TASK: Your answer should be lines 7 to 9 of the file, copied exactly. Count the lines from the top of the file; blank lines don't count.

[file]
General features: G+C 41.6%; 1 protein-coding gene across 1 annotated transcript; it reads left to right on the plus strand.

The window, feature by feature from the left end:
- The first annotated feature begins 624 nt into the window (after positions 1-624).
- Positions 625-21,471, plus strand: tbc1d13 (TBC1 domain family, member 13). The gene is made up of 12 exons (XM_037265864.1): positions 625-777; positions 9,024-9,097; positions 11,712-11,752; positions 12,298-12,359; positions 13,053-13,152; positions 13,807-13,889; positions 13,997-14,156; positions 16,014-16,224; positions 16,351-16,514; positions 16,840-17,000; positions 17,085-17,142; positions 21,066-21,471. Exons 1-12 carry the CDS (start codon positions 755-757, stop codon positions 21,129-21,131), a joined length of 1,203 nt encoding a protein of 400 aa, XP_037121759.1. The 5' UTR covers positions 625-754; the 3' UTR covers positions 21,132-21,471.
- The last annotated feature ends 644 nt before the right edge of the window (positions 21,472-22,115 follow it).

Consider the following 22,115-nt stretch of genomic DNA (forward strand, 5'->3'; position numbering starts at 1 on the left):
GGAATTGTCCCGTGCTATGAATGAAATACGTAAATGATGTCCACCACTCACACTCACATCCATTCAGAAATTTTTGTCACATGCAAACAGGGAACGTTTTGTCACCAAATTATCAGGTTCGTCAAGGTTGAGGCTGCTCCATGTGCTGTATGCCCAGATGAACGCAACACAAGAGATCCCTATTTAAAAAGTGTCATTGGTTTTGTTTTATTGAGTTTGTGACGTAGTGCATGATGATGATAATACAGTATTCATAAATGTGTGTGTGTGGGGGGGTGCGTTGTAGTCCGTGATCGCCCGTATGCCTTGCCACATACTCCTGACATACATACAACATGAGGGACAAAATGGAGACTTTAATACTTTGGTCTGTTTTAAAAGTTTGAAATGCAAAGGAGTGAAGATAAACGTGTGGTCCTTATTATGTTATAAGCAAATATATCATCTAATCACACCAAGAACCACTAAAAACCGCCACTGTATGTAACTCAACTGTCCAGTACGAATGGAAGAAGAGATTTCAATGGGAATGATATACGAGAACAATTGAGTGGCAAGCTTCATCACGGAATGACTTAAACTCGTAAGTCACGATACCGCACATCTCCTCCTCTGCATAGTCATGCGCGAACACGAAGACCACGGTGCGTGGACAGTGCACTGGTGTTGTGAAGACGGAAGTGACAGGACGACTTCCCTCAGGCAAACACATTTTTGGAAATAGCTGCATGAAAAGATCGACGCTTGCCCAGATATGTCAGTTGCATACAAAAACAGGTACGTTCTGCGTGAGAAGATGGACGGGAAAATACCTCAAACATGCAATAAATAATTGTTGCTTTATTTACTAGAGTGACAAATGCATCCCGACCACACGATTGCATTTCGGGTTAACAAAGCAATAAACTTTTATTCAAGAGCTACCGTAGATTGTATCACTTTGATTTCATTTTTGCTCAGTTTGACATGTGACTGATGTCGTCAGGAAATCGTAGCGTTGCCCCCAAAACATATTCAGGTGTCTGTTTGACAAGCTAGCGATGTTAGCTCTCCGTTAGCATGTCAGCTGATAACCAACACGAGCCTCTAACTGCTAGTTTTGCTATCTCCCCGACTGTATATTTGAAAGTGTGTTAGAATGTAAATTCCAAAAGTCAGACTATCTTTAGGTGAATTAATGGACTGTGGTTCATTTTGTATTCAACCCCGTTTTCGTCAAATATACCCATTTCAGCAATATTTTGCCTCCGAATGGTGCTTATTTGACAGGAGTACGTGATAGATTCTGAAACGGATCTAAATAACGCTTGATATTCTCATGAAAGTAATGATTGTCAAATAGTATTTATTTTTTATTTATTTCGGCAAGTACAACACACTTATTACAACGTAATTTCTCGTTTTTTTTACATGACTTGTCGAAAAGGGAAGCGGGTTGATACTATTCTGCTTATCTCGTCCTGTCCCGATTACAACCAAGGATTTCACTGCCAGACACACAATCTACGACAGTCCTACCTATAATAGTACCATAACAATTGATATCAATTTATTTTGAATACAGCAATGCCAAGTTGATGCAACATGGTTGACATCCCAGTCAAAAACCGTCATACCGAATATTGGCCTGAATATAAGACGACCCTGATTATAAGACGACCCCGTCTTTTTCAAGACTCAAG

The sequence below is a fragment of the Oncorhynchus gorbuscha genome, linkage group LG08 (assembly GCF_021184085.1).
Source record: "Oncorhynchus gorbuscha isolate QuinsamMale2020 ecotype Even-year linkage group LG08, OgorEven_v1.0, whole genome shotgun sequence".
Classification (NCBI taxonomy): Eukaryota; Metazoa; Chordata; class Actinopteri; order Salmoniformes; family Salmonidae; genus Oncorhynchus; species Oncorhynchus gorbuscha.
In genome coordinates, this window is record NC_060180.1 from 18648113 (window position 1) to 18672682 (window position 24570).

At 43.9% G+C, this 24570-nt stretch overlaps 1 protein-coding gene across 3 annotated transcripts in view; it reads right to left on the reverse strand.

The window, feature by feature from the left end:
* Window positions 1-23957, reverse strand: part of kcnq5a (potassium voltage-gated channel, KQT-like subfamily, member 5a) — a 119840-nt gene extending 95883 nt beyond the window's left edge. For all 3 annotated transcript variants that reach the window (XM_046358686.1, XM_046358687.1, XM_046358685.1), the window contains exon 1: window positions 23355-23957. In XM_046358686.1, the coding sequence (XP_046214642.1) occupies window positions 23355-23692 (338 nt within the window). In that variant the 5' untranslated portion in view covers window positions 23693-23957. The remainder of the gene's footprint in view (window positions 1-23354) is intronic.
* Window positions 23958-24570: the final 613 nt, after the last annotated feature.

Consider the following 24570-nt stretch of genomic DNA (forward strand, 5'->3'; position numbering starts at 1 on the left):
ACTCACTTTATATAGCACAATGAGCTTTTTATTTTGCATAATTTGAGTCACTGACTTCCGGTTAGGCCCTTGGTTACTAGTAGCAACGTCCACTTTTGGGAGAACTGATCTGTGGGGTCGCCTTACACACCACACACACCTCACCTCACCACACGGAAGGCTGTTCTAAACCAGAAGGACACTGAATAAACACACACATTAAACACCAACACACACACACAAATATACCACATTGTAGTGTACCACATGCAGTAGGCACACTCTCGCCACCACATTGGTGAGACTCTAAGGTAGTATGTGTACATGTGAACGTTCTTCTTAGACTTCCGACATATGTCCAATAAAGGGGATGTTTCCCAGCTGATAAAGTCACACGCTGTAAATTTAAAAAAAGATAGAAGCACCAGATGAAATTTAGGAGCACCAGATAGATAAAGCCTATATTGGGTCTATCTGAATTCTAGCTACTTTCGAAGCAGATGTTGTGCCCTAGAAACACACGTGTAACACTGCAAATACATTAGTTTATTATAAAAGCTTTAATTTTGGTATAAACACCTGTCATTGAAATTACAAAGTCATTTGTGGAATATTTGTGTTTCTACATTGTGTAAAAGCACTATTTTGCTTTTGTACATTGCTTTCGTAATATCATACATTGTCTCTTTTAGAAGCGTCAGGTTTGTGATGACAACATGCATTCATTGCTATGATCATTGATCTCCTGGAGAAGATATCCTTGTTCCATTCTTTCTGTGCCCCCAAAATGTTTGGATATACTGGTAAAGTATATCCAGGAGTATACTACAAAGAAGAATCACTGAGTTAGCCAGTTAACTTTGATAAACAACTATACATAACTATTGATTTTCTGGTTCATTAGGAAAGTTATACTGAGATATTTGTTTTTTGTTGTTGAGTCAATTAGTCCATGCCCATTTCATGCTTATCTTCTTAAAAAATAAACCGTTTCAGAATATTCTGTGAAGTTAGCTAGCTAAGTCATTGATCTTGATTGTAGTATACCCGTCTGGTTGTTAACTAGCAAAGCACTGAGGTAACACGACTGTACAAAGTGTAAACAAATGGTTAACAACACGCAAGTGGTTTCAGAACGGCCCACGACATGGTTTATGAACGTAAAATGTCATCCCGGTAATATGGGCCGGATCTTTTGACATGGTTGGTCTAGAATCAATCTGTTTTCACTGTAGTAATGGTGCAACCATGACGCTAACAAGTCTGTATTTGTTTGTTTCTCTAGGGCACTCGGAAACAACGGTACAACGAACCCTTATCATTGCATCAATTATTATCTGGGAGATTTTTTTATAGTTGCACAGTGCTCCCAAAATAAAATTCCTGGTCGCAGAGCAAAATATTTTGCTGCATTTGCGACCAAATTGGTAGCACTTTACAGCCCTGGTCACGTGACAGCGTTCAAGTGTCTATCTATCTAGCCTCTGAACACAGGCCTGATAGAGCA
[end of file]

GGAATTGTCCCGTGCTATGAATGAAATACGTAAATGATGTCCACCACTCACACTCACATCCATTCAGAAATTTTTGTCACATGCAAACAGGGAACGTTTTGTCACCAAATTATCAGGTTCGTCAAGGTTGAGGCTGCTCCATGTGCTGTATGCCCAGATGAACGCAACACAAGAGATCCCTATTTAAAAAGTGTCATTGGTTTTGTTTTATTGAGTTTGTGACGTAGTGCATGATGATGATAATACAGTATTCATAAATGTGTGTGTGTGGGGGGGTGCGTTGTAGTCCGTGATCGCCCGTATGCCTTGCCACATACTCCTGACATACATACAACATGAGGGACAAAATGGAGACTTTAATACTTTGGTCTGTTTTAAAAGTTTGAAATGCAAAGGAGTGAAGATAAACGTGTGGTCCTTATTATGTTATAAGCAAATATATCATCTAATCACACCAAGAACCACTAAAAACCGCCACTGTATGTAACTCAACTGTCCAGTACGAATGGAAGAAGAGATTTCAATGGGAATGATATACGAGAACAATTGAGTGGCAAGCTTCATCACGGAATGACTTAAACTCGTAAGTCACGATACCGCACATCTCCTCCTCTGCATAGTCATGCGCGAACACGAAGACCACGGTGCGTGGACAGTGCACTGGTGTTGTGAAGACGGAAGTGACAGGACGACTTCCCTCAGGCAAACACATTTTTGGAAATAGCTGCATGAAAAGATCGACGCTTGCCCAGATATGTCAGTTGCATACAAAAACAGGTACGTTCTGCGTGAGAAGATGGACGGGAAAATACCTCAAACATGCAATAAATAATTGTTGCTTTATTTACTAGAGTGACAAATGCATCCCGACCACACGATTGCATTTCGGGTTAACAAAGCAATAAACTTTTATTCAAGAGCTACCGTAGATTGTATCACTTTGATTTCATTTTTGCTCAGTTTGACATGTGACTGATGTCGTCAGGAAATCGTAGCGTTGCCCCCAAAACATATTCAGGTGTCTGTTTGACAAGCTAGCGATGTTAGCTCTCCGTTAGCATGTCAGCTGATAACCAACACGAGCCTCTAACTGCTAGTTTTGCTATCTCCCCGACTGTATATTTGAAAGTGTGTTAGAATGTAAATTCCAAAAGTCAGACTATCTTTAGGTGAATTAATGGACTGTGGTTCATTTTGTATTCAACCCCGTTTTCGTCAAATATACCCATTTCAGCAATATTTTGCCTCCGAATGGTGCTTATTTGACAGGAGTACGTGATAGATTCTGAAACGGATCTAAATAACGCTTGATATTCTCATGAAAGTAATGATTGTCAAATAGTATTTATTTTTTATTTATTTCGGCAAGTACAACACACTTATTACAACGTAATTTCTCGTTTTTTTTACATGACTTGTCGAAAAGGGAAGCGGGTTGATACTATTCTGCTTATCTCGTCCTGTCCCGATTACAACCAAGGATTTCACTGCCAGACACACAATCTACGACAGTCCTACCTATAATAGTACCATAACAATTGATATCAATTTATTTTGAATACAGCAATGCCAAGTTGATGCAACATGGTTGACATCCCAGTCAAAAACCGTCATACCGAATATTGGCCTGAATATAAGACGACCCTGATTATAAGACGACCCCGTCTTTTTCAAGACTCAAG

The sequence below is a fragment of the Oncorhynchus gorbuscha genome, linkage group LG08 (assembly GCF_021184085.1).
Source record: "Oncorhynchus gorbuscha isolate QuinsamMale2020 ecotype Even-year linkage group LG08, OgorEven_v1.0, whole genome shotgun sequence".